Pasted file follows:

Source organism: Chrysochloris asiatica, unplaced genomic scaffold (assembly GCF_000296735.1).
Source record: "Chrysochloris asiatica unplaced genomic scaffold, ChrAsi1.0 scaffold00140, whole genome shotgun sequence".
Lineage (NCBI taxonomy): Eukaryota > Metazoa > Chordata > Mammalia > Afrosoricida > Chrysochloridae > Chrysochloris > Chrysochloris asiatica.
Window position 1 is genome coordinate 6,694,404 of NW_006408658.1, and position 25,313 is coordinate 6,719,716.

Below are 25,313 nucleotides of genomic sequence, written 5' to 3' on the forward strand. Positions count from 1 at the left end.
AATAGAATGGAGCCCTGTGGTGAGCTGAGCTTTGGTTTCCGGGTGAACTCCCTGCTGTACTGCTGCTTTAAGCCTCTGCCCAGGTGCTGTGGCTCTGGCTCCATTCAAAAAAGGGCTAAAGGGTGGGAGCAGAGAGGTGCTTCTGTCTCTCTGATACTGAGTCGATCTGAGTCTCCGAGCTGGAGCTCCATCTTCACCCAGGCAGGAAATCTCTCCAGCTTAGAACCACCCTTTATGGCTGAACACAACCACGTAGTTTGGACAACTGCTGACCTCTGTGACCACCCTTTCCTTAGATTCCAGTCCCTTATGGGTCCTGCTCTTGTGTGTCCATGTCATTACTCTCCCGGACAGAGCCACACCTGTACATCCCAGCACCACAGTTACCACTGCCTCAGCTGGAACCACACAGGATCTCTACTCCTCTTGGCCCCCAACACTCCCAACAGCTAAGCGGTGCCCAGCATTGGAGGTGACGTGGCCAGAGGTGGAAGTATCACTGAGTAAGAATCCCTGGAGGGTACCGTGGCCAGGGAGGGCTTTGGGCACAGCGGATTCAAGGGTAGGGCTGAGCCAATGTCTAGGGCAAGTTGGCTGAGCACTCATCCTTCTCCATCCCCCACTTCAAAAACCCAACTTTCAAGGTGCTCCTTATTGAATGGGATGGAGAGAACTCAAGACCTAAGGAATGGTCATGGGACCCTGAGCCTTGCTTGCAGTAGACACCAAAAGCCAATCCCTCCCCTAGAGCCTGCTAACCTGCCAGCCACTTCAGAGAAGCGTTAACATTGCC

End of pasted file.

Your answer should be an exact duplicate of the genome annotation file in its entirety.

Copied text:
Source organism: Chrysochloris asiatica, unplaced genomic scaffold (assembly GCF_000296735.1).
Source record: "Chrysochloris asiatica unplaced genomic scaffold, ChrAsi1.0 scaffold00140, whole genome shotgun sequence".
Lineage (NCBI taxonomy): Eukaryota > Metazoa > Chordata > Mammalia > Afrosoricida > Chrysochloridae > Chrysochloris > Chrysochloris asiatica.
Window position 1 is genome coordinate 6,694,404 of NW_006408658.1, and position 25,313 is coordinate 6,719,716.

Below are 25,313 nucleotides of genomic sequence, written 5' to 3' on the forward strand. Positions count from 1 at the left end.
AATAGAATGGAGCCCTGTGGTGAGCTGAGCTTTGGTTTCCGGGTGAACTCCCTGCTGTACTGCTGCTTTAAGCCTCTGCCCAGGTGCTGTGGCTCTGGCTCCATTCAAAAAAGGGCTAAAGGGTGGGAGCAGAGAGGTGCTTCTGTCTCTCTGATACTGAGTCGATCTGAGTCTCCGAGCTGGAGCTCCATCTTCACCCAGGCAGGAAATCTCTCCAGCTTAGAACCACCCTTTATGGCTGAACACAACCACGTAGTTTGGACAACTGCTGACCTCTGTGACCACCCTTTCCTTAGATTCCAGTCCCTTATGGGTCCTGCTCTTGTGTGTCCATGTCATTACTCTCCCGGACAGAGCCACACCTGTACATCCCAGCACCACAGTTACCACTGCCTCAGCTGGAACCACACAGGATCTCTACTCCTCTTGGCCCCCAACACTCCCAACAGCTAAGCGGTGCCCAGCATTGGAGGTGACGTGGCCAGAGGTGGAAGTATCACTGAGTAAGAATCCCTGGAGGGTACCGTGGCCAGGGAGGGCTTTGGGCACAGCGGATTCAAGGGTAGGGCTGAGCCAATGTCTAGGGCAAGTTGGCTGAGCACTCATCCTTCTCCATCCCCCACTTCAAAAACCCAACTTTCAAGGTGCTCCTTATTGAATGGGATGGAGAGAACTCAAGACCTAAGGAATGGTCATGGGACCCTGAGCCTTGCTTGCAGTAGACACCAAAAGCCAATCCCTCCCCTAGAGCCTGCTAACCTGCCAGCCACTTCAGAGAAGCGTTAACATTGCC